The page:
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Foundation Medicine Describes ctDNA Assay Validation at AGBT


NEW YORK (GenomeWeb) – Foundation Medicine has validated its circulating tumor DNA assay, the firm said at last week's Advances in Genome Biology and Technology meeting in Orlando, Florida. The company plans to launch the test, called FoundationAct, by the end of this quarter.

Geoff Otto, a senior scientist at Foundation Medicine, said in a presentation at the conference that FoundationAct will focus on a 61-gene subset of its tissue-based 300-plus-gene FoundationOne assay that are linked to approved therapies. The test will be able to identify mutations present at a .5 percent allele frequency from a 10 milliliter blood draw.

FoundationAct will be geared toward patients from whom a standard tissue biopsy cannot be taken or in cases where it is not practice to do a tissue biopsy, like in advanced patients with multiple metastases.

The firm plans to use shotgun sequencing with 2x175 paired-end reads and a molecular barcoding and baiting strategy to ensure even coverage and amplification and to detect potential contamination.

Otto said that Foundation Medicine scientists spent a "huge amount of time maximizing the library construction process," in order to capture as much complexity as possible from limited input. The team was able to achieve a 50 percent to 70 percent conversion efficiency of ctDNA input into a sequencing library.

In order to be clinically relevant, the firm wanted an assay that could reliable detect SNVs at a frequency of .5 percent, and indels and copy number variations at a 1 percent frequency with at least a 90 percent sensitivity and a final error rate of no more than .05 percent. Turnaround time should be 10 to 14 days. As such, he said that the firm needed to sequence deeply — to an average of 5,000-fold coverage.

An initial experiment demonstrated that 90 percent of the samples that yielded at least 25 nanograms of ctDNA had a median exon coverage of 5,000-fold and that over 99 percent of the exons were covered 2,500 times or more.  That "enabled us to go forward with this assay," he said.

A key component of the assay is a bait strategy that enables the detection of contaminants, Otto said. This was important since the test "push[es] the limits of sensitivity" in trying to call variants at very low frequencies, making it difficult to tell the difference between a very low frequency variant and low-level contamination.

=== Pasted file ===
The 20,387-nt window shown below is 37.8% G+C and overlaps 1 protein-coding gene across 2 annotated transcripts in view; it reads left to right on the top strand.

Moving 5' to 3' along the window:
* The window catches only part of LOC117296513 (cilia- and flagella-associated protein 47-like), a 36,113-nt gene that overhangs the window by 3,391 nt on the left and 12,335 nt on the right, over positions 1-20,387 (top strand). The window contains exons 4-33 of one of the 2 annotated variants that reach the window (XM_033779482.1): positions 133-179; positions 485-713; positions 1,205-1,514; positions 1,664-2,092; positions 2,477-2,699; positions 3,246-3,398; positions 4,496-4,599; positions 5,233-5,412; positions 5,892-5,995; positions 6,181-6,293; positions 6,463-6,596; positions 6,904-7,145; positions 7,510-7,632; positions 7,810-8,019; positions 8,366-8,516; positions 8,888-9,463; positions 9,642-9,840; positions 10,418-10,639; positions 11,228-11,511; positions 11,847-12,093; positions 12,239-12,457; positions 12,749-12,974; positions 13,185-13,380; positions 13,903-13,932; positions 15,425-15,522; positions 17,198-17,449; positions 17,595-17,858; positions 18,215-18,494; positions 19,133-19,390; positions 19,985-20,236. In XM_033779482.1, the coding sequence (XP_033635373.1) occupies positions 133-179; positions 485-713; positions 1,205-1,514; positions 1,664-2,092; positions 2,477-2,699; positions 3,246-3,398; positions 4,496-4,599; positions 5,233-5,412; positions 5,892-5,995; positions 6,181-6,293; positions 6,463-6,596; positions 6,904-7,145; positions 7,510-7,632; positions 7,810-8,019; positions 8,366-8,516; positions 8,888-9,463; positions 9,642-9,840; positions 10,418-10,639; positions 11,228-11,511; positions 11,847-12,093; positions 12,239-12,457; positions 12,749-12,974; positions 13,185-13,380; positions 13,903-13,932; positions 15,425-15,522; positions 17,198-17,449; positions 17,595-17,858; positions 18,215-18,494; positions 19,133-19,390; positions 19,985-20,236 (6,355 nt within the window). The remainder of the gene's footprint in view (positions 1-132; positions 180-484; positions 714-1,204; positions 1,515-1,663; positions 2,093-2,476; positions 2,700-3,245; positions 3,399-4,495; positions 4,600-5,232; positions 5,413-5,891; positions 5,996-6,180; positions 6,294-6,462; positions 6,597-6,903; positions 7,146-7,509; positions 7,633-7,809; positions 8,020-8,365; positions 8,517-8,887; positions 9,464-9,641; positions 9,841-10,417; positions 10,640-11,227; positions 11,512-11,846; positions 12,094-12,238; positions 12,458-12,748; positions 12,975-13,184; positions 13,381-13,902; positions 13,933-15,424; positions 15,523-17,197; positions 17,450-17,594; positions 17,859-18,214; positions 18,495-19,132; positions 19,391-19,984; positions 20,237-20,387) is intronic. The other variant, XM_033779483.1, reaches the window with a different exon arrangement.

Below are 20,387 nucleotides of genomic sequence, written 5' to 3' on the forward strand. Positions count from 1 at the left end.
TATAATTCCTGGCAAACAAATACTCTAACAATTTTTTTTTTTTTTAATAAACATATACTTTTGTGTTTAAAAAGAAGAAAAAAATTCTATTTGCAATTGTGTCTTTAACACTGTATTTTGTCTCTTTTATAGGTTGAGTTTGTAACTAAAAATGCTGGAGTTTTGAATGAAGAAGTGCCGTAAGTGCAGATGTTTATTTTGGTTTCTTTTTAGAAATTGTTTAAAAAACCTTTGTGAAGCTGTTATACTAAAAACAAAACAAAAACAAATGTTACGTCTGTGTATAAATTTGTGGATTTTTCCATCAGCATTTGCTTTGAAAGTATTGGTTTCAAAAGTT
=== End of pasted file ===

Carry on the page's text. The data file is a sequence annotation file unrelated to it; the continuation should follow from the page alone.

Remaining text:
Once the method was developed, the firm validated it on both cell lines and clinical samples. They compared the ctDNA test's ability to detect known variants with its FoundationOne assay and droplet digital PCR.

In a validation test that Otto described, the ctDNA assay was 100 percent concordant with these orthogonal technologies — detecting all 87 somatic alterations, including 47 that were present at frequencies under 5 percent.

Next, the team established sensitivity and positive predictive value for SNVs, indels, and copy number alterations. For SNVs and indels between one and 40 bases, the firm established the ctDNA assay had close to 99 percent sensitivity and positive predictive value for minor allele frequencies of .5 percent and 1 percent, respectively. Sensitivity dropped a bit for copy number alterations, to 93 percent, and positive predictive value was 98 percent.

Otto also stressed the importance of sample quality and collection in the assay's success. For instance, in the case of a sample that had been stored for too long in EDTA, the ctDNA assay was not able to detect a known KRAS mutation due to the "improper preparation of the plasma," Otto said. The plasma mononuclear blood cells had likely been lysed, spilling normal genomic DNA into the mixture with cell-free tumor DNA, he added. By contrast, from a well-prepared sample from the same individual, the KRAS mutation was detected at a frequency of 26 percent.

Otto said that Foundation plans to submit the results of its validation study to a peer-reviewed journal for publication.